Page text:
Beyond demonstrating that prosthetic control is possible using non-invasive EEG, researchers said the study offers a new understanding of the neuroscience of grasping and will be applicable to rehabilitation for other types of injuries, including stroke and spinal cord injury.

T he study subjects – five able-bodied, right-handed men and women, all in their 20s, as well as the amputee – were tested using a 64-channel active EEG, with electrodes attached to the scalp to capture brain activity. Contreras-Vidal said brain activity was recorded in multiple areas, including the motor cortex and areas known to be used in action observation and decision-making, and occurred between 50 milliseconds and 90 milliseconds before the hand began to grasp.

That provided evidence that the brain predicted the movement, rather than reflecting it, he said.

“Current upper limb neuroprosthetics restore some degree of functional ability, but fail to approach the ease of use and dexterity of the natural hand, particularly for grasping movements,” the researchers wrote, noting that work with invasive cortical electrodes has been shown to allow some hand control but not at the level necessary for all daily activities.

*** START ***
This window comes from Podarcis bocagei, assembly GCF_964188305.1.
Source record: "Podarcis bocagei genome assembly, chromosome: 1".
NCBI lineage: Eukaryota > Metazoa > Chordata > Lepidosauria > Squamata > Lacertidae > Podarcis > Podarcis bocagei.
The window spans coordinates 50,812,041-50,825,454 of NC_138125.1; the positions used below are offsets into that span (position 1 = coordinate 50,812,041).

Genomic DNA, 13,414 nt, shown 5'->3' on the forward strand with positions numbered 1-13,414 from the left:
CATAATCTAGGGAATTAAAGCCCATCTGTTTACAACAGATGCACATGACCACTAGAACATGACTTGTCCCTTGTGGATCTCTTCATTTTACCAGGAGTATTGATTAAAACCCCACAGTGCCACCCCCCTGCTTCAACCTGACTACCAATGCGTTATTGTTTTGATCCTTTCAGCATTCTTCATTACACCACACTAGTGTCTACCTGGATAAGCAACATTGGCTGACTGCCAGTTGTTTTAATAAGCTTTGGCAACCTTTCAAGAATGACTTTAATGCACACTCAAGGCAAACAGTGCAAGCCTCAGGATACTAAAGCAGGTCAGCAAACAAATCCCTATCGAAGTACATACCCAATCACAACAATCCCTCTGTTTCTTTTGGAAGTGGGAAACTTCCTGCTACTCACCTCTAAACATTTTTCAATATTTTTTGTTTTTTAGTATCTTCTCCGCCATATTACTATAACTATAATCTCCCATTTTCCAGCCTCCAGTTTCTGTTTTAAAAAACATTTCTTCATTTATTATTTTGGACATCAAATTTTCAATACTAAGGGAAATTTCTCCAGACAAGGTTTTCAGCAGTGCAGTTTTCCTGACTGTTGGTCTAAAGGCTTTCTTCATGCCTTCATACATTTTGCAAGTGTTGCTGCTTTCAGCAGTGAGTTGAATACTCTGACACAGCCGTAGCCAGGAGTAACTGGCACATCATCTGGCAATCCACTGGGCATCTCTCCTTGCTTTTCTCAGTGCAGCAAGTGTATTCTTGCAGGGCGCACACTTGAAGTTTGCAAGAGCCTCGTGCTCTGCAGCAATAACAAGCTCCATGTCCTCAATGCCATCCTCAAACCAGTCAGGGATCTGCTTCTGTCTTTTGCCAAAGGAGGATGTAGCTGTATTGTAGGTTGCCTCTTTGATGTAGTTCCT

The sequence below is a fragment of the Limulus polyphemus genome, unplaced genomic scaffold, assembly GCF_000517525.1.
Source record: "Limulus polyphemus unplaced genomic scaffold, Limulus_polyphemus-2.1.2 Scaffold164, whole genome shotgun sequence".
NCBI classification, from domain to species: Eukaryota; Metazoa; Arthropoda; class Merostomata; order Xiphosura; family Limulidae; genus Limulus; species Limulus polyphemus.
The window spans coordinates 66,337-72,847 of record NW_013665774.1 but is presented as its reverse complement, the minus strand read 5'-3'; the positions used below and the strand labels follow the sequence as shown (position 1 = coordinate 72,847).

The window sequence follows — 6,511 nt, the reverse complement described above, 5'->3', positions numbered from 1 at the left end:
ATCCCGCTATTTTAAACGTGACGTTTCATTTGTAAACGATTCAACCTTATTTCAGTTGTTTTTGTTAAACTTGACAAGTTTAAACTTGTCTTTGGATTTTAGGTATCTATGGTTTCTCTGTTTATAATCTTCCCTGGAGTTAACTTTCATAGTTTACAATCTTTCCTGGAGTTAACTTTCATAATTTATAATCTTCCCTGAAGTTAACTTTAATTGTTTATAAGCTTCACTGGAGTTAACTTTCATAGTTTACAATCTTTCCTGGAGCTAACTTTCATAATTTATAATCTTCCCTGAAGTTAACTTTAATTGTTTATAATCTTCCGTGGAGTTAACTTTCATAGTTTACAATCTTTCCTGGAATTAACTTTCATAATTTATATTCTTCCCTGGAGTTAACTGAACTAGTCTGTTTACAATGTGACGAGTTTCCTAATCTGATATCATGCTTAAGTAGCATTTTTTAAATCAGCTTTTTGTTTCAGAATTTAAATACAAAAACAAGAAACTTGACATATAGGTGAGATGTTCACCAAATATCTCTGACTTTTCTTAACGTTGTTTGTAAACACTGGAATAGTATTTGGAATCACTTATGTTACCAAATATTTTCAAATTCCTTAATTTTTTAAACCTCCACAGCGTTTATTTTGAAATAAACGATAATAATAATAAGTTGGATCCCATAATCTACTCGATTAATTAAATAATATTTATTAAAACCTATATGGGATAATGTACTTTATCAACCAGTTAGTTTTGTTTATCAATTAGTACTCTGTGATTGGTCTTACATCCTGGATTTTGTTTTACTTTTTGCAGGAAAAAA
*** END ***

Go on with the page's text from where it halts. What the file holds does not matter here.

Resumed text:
“Further, the inherent risks associated with surgery required to implant electrodes, along with the long-term stability of recorded signals, is of concern. … Here we show that it is feasible to extract detailed information on intended grasping movements to various objects in a natural, intuitive manner, from a plurality of scalp EEG signals.”

Until now, this was thought to be possible only with brain signals acquired invasively inside or on the surface of the brain.

Researchers first recorded brain activity and hand movement in the able-bodied volunteers as they picked up five objects, each chosen to illustrate a different type of grasp: a soda can, a compact disc, a credit card, a small coin and a screwdriver. The recorded data were used to create decoders of neural activity into motor signals, which successfully reconstructed the grasping movements.

They then fitted the amputee subject with a computer-controlled neuroprosthetic hand and told him to observe and imagine himself controlling the hand as it moved and grasped the objects.  

The subject’s EEG data, along with information about prosthetic hand movements gleaned from the able-bodied volunteers, were used to build the algorithm.

Contreras-Vidal said additional practice, along with refining the algorithm, could increase the success rate to 100 percent.

anonymous asked: